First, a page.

Drone strikes: 'Least horrible' choice in Pakistan, Yemen
They are actually our least horrible option,” said Prof. Christine Fair, a South Asia expert at Georgetown University who has made many trips to Pakistan, including to the badlands known formally as the Federally Administered Tribal Areas (FATA). “I am... within the strict case of FATA, a drone proponent,” she said, speaking Monday afternoon at the American Security Project in Washington, D.C. And while most Pakistanis deplore the drones when polled about them, Fair added that FATA residents she spoke to who have first-hand knowledge of specific strikes and who really died in them are, “very positive.... They know who's being killed.”
So while the risk of backlash against Unmanned Aerial Vehicle (UAV) attacks is real, the alternatives are worse because they would cause even more unintended casualties — American, allied, and civilian — while doing less damage to the terrorists. It would be ideal to capture terrorists, bring them to justice, and interrogate them rather than kill them, Fair said, but in the Pakistani tribal lands, “there are no police, there are no law enforcement agencies. When the Pakistani military goes in after insurgents, she said, “they're very imprecise and kill loads of people,” sending thousands of civilians fleeing from their homes.
An American ground attack would be even more costly in human, military, and political terms, added CNA research analyst William McCants, editor of Jihadica.com. After 9/11, McCants noted, America's initial response to countries that it thought harbored terrorists was to invade, not just bomb specific targets: The shift to drones, he argued, is actually a de-escalation, “a reaction to this overreaction.” The risk of anti-U.S. backlash remains, McCants said, but it is driven less by U.S. drone strikes specifically than by U.S. support in general for oppressive regimes, like that in Yemen, as they crack down “indiscriminately” against both terrorists and political critics.
In Afghanistan and Pakistan, even Al-Qaeda and Taliban themselves make relatively little use of drone attacks to motivate supporters and recruits, added Aaron Zelin, a fellow at the Washington Institute for Near East Policy: “They more or less have been mum about this issue in their propaganda,” he said. Al-Qaeda's Yemeni branch has put drone-related video online, but that has focused instead on the grisly executions of alleged U.S. informants who provided targeting data, which is a backhanded compliment to the often paralyzing “paranoia” the drone strikes have created among their targets.
While it is difficult to measure the damage done to Al-Qaeda as an organization, Zelin went on, one telling sign is that Al-Qaeda used to hold month-long training courses for new bomb-makers. Not so much these days. In Yemen for example, recruits now come together briefly to practice with various weapons and then “melt away into the desert.” As a result, Al-Qaeda explosives have often failed to go off in recent plots.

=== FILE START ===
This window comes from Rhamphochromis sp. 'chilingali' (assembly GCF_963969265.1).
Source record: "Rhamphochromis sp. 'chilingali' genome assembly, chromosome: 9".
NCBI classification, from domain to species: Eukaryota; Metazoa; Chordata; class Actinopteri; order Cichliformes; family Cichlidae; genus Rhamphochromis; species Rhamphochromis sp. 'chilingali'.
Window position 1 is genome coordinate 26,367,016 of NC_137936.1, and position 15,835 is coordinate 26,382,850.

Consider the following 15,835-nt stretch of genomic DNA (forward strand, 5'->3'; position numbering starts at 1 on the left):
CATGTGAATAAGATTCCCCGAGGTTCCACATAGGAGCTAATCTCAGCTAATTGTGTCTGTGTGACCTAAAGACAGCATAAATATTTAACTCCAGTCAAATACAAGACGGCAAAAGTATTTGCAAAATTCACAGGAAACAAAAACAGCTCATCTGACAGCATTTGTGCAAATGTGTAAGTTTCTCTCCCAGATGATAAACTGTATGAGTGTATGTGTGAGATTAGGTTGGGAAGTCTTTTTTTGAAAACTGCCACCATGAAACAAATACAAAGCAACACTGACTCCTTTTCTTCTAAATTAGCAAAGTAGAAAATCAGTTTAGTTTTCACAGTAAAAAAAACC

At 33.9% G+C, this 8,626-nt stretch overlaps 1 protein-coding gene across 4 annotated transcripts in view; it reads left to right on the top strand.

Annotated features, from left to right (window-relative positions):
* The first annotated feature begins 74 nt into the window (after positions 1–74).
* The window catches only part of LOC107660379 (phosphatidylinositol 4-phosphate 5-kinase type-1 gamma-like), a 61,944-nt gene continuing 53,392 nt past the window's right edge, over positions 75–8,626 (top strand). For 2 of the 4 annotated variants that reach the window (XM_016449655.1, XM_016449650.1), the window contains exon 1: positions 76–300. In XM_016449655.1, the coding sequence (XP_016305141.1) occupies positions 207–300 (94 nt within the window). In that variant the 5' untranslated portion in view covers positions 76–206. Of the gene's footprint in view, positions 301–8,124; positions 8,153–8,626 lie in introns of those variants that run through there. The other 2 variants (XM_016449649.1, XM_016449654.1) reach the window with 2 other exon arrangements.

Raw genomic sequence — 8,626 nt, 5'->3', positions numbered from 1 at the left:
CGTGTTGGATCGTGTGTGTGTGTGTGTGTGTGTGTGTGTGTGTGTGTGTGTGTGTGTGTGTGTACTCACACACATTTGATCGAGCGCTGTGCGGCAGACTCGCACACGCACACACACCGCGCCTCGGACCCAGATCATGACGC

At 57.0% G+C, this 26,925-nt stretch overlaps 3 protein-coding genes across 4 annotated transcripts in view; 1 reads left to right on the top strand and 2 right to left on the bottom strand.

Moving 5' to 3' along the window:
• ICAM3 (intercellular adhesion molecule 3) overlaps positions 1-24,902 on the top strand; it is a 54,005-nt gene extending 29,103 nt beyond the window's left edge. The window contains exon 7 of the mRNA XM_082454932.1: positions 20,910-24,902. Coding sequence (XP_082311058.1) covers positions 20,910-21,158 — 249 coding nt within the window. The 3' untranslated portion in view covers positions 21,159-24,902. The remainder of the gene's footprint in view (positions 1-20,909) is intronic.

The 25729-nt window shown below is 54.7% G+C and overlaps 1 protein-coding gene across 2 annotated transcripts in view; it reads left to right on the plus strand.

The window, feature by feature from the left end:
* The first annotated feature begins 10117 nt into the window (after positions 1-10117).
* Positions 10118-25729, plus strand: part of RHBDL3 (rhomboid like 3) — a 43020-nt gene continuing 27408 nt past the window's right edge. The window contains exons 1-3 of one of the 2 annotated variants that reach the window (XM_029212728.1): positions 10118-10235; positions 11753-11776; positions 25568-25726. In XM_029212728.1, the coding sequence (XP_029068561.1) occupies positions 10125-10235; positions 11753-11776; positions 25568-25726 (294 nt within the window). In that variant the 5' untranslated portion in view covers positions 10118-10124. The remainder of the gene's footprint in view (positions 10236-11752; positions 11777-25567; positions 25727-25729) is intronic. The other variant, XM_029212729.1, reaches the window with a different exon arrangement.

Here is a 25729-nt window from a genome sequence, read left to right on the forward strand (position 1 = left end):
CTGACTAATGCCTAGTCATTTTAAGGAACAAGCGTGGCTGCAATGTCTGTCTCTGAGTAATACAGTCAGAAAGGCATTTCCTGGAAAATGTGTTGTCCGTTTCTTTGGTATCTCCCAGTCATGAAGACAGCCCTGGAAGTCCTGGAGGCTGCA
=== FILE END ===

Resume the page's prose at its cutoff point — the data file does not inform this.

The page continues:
But what about the civilian deaths that are sometimes the price of such successes? “We're looking at really lousy data,” said Fair. In FATA, “there are no birth certificates and there are no death certificates,” she said, and many news reports on drone strike deaths don't even “try to confirm there was in fact a burial.” Drone strikes tend to take place in the same areas where insurgents and the Pakistani authorities are already clashing, she said, and, on closer examination, some of the injuries attributed to U.S. drones are more likely to come from terrorist bombs — “the Taliban don't always claim the bad stuff they do” — or from errant ordnance from Pakistani military operations. Some of the alleged victims don't seem to have ever existed.
Civilian casualties from strikes against terrorists tied to the Pakistani military are often inflated in the Pakistani press, she said, while those from strikes against enemies of Islamabad are downplayed. Between unreliable Pakistani sources and a close-mouthed U.S. government, Fair said, the picture is painfully foggy.
“The lack of empirical data... should be ensuring a certain amount of humility about our ability to draw conclusions,” summed up Joshua Foust, the American Security Project fellow who hosted Monday's discussion. Having just published his own study on the subject, he said, drones' value for specific tactical missions is clear, but their long-term strategic effect is not. His greatest worry is that “in a lot of ways drones have taken the place of U.S. strategic decisionmaking,” Foust said. “People think there's a problem, it's a difficult place to get to, [they say] 'let's send in drones, that solves the problem.'” Drones are a tool of strategy, and a powerful one — but not a strategy in themselves.